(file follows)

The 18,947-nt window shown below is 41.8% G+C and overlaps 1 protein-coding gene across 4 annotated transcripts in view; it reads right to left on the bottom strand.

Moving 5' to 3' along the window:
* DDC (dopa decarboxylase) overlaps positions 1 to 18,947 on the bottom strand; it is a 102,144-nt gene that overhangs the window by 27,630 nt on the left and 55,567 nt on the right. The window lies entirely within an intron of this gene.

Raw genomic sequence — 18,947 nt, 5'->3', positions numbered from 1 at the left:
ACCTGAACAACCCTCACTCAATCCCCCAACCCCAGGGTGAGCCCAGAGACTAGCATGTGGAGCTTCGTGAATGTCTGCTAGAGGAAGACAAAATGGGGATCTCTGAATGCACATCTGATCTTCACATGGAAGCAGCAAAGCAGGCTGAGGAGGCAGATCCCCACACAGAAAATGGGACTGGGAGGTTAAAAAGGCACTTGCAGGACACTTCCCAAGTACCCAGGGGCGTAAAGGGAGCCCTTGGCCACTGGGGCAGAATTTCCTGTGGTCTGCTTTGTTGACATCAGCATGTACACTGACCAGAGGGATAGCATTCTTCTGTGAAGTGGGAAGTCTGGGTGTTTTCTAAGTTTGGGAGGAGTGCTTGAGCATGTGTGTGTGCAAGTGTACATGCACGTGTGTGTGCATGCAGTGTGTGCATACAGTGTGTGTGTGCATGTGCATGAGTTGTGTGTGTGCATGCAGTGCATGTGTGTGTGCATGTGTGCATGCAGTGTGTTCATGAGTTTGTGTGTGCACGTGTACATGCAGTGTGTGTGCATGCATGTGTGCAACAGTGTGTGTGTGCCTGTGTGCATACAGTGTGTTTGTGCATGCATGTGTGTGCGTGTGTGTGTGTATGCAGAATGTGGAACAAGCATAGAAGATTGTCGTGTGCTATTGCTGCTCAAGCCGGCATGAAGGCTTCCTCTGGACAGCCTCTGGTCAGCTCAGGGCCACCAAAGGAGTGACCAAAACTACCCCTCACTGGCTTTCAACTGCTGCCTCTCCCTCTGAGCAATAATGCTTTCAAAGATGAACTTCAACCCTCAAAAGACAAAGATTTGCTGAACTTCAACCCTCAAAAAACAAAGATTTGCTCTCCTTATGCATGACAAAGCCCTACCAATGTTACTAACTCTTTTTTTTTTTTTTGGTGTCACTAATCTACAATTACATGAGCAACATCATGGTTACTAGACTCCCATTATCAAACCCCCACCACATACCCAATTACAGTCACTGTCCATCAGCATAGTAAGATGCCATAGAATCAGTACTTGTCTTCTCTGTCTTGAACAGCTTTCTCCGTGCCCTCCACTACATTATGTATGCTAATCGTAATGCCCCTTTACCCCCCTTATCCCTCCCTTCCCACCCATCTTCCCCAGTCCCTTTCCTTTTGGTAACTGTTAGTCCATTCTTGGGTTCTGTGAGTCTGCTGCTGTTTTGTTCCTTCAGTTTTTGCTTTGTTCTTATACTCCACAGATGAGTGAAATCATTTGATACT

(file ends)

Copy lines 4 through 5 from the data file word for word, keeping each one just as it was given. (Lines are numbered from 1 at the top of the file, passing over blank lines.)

Raw genomic sequence — 18,947 nt, 5'->3', positions numbered from 1 at the left:
ACCTGAACAACCCTCACTCAATCCCCCAACCCCAGGGTGAGCCCAGAGACTAGCATGTGGAGCTTCGTGAATGTCTGCTAGAGGAAGACAAAATGGGGATCTCTGAATGCACATCTGATCTTCACATGGAAGCAGCAAAGCAGGCTGAGGAGGCAGATCCCCACACAGAAAATGGGACTGGGAGGTTAAAAAGGCACTTGCAGGACACTTCCCAAGTACCCAGGGGCGTAAAGGGAGCCCTTGGCCACTGGGGCAGAATTTCCTGTGGTCTGCTTTGTTGACATCAGCATGTACACTGACCAGAGGGATAGCATTCTTCTGTGAAGTGGGAAGTCTGGGTGTTTTCTAAGTTTGGGAGGAGTGCTTGAGCATGTGTGTGTGCAAGTGTACATGCACGTGTGTGTGCATGCAGTGTGTGCATACAGTGTGTGTGTGCATGTGCATGAGTTGTGTGTGTGCATGCAGTGCATGTGTGTGTGCATGTGTGCATGCAGTGTGTTCATGAGTTTGTGTGTGCACGTGTACATGCAGTGTGTGTGCATGCATGTGTGCAACAGTGTGTGTGTGCCTGTGTGCATACAGTGTGTTTGTGCATGCATGTGTGTGCGTGTGTGTGTGTATGCAGAATGTGGAACAAGCATAGAAGATTGTCGTGTGCTATTGCTGCTCAAGCCGGCATGAAGGCTTCCTCTGGACAGCCTCTGGTCAGCTCAGGGCCACCAAAGGAGTGACCAAAACTACCCCTCACTGGCTTTCAACTGCTGCCTCTCCCTCTGAGCAATAATGCTTTCAAAGATGAACTTCAACCCTCAAAAGACAAAGATTTGCTGAACTTCAACCCTCAAAAAACAAAGATTTGCTCTCCTTATGCATGACAAAGCCCTACCAATGTTACTAACTCTTTTTTTTTTTTTTGGTGTCACTAATCTACAATTACATGAGCAACATCATGGTTACTAGACTCCCATTATCAAACCCCCACCACATACCCAATTACAGTCACTGTCCATCAGCATAGTAAGATGCCATAGAATCAGTACTTGTCTTCTCTGTCTTGAACAGCTTTCTCCGTGCCCTCCACTACATTATGTATGCTAATCGTAATGCCCCTTTACCCCCCTTATCCCTCCCTTCCCACCCATCTTCCCCAGTCCCTTTCCTTTTGGTAACTGTTAGTCCATTCTTGGGTTCTGTGAGTCTGCTGCTGTTTTGTTCCTTCAGTTTTTGCTTTGTTCTTATACTCCACAGATGAGTGAAATCATTTGATACT